A. G. Leventis African Biodiversity Fellowship Programme
This new Fellowship programme, launched in September 2021 is run by Professor Milner-Gulland, Tasso Leventis Professor of Biodiversity in the Department of Biology, and her team in the Interdisciplinary Centre for Conservation Science. It offers NGO, government and business employees working on biodiversity conservation, as well as researchers in academic institutions, the opportunity to engage with researchers based at the University of Oxford, and to benefit from the training, resources and opportunities the University has to offer. The scheme offers the chance to spend up to three months at Oxford, attending training courses, networking and creating collaborations, writing papers, and developing ideas. It also offers remote support, training and networking opportunities before and after the time spent in Oxford. Successful applicants can spend their Fellowship in any Department of the University as long as their project is within the sphere of conservation.
Due to the generous support of the A. G. Leventis Foundation, this new programme will enable us to host three visitors per year*.
The programme will have three core aims:
- To support conservation practitioners in the local and international NGO sectors, government officials who are designing and implementing conservation policies, and businesses developing and implementing corporate biodiversity strategies to build their skills, capabilities and networks and thereby enhance their ability to contribute to conservation in their home country;
- To ensure that Oxford’s research is informed by, and meaningful for, real-world conservation issues, and is carried out in collaboration with in-country end-users;
- To build long-term relationships between Oxford researchers and conservation practitioners, strengthening Oxford’s ability to make a real-world difference.
Our vision is for this programme to leverage Oxford’s research strengths and advantages in terms of access to resources and networking opportunities, to support those working in biodiversity conservation in their home countries to build essential collaborations and opportunities. Visitors will be given vital time and support to, for example: realise the potential of their datasets, design and test their conservation strategies, to develop new ideas, attend training courses, network with potential collaborators and to share their knowledge and experience with their Oxford-based peers. This will benefit everyone: the practitioners themselves, researchers, students, and the wider university. Most importantly, it will enable more effective and sustainable biodiversity conservation into the long term, on the ground.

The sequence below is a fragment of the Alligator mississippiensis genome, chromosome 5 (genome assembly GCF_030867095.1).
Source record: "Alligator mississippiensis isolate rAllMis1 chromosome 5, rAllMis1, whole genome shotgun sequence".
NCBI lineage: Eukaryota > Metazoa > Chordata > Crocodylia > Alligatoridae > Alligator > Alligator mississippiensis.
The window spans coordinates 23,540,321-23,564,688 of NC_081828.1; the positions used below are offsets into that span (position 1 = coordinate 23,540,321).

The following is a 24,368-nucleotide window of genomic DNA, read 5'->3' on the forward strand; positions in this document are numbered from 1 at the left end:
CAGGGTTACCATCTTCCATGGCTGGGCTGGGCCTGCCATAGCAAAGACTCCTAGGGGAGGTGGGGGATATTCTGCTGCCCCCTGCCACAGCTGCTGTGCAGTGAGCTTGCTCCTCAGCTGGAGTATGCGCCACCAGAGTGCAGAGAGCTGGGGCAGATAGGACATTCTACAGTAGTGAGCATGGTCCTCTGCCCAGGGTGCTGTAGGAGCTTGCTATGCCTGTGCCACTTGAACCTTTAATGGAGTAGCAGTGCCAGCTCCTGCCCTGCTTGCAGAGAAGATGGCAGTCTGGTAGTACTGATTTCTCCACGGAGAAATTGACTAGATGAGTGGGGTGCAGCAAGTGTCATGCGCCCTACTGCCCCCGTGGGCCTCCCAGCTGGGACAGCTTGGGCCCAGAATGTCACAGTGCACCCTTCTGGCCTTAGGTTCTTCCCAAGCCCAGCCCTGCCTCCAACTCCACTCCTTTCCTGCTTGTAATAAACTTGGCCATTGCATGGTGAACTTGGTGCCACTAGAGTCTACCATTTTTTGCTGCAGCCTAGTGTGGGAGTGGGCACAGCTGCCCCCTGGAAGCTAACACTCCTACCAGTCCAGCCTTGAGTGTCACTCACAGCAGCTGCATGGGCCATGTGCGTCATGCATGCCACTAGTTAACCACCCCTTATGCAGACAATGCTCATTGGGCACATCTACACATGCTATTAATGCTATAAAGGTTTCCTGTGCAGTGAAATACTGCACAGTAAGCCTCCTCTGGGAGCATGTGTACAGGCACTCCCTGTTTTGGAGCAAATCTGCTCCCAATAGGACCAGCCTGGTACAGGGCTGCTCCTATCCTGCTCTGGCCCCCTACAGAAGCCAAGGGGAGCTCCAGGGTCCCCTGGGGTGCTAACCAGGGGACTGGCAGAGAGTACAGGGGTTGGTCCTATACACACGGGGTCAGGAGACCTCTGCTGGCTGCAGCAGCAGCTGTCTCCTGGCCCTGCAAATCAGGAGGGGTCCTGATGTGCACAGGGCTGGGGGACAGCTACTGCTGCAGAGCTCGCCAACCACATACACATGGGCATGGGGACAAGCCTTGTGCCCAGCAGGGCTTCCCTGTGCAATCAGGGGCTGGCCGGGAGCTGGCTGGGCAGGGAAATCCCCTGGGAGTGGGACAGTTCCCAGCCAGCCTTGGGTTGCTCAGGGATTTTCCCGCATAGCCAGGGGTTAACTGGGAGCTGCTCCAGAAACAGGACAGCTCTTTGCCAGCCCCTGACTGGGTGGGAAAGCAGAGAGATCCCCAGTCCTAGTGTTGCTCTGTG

A comprehensive fellowship experience, the experience we provide for fellows extends far beyond academic inputs. Our programme considers their entire experience in the UK, offering opportunities to take part in activities such as visiting the many museums and historic colleges Oxford has to offer, formal banqueting in Oxford’s colleges, attending Evensong, punting, birdwatching, and other ‘tourist’ activities, not to mention becoming immersed in British culture, food and customs, and importantly, making long lasting friendships and collaborative relationships.
We ensure that visitors are paired in advance with an academic working in their particular area of interest, and they also get an early career researcher to act as a “buddy”. This benefits both the visitor and the early career researcher. This mentoring system ensures that our visitors have two points of contact, for academic experiences but also for cultural and practical questions, and for socialising.
Previous outputs and successes
The Biodiversity Fellows taking part in our other schemes have participated in technical workshops and events: for example, in 2018 Edson Gandiwa took part in a plenary panel discussion at the UK Government’s international inter-governmental Illegal Wildlife Trade Conference in London, and, along with other fellows (Angelo Ramy Mandimbihasina, Kofi Amponsah-Mensah, Medard Twinamatsiko and Vivienne Williams), took an active part in workshops and symposia associated with the event.
Papers have also been initiated during the Fellows’ visits: for example Angelo Ramy published The illegal pet trade is driving Madagascar’s ploughshare tortoise to extinction, while Paulo Wilfred published Attitudes to illegal behaviour and conservation in western Tanzania. Both papers were published in Oryx.
A number of research grant proposals have been won as a result of the Biodiversity Fellows’ visits. Additionally, Fellows have secured scholarships: Kumar Paudel studied for an MPhil Conservation leadership at Cambridge University, while Divya Narain secured a fully funded PhD at the University of Queensland after completing her Fellowship. We are also proud that Caleb Ofori-Boateng went on to win the 2019 Whitley award for conservation, which he won for his work to conserve the Togo Slippery frog.
Who should apply?
If you are a senior member of staff, who would benefit from the opportunities offered by taking part in our programme and stepping away from your NGO, government, or business environment and commitments for a short period of time, to develop new strategic approaches, write up their ideas, or build partnerships, then this scheme may be right for you.
Alternatively, if you are at a relatively early stage in your career, and would benefit from the academic possibilities offered by the University of Oxford and the ICCS group you are also particularly welcome to apply. Particularly if you would benefit from learning new skills, analysing and writing up your datasets, and building an international network.
*NB This scheme is open to Africian nationals only
Applications are now open for the 2021/2022 Fellowship and will close at 17:00 BST on October 29th.
For further questions please contact email@example.com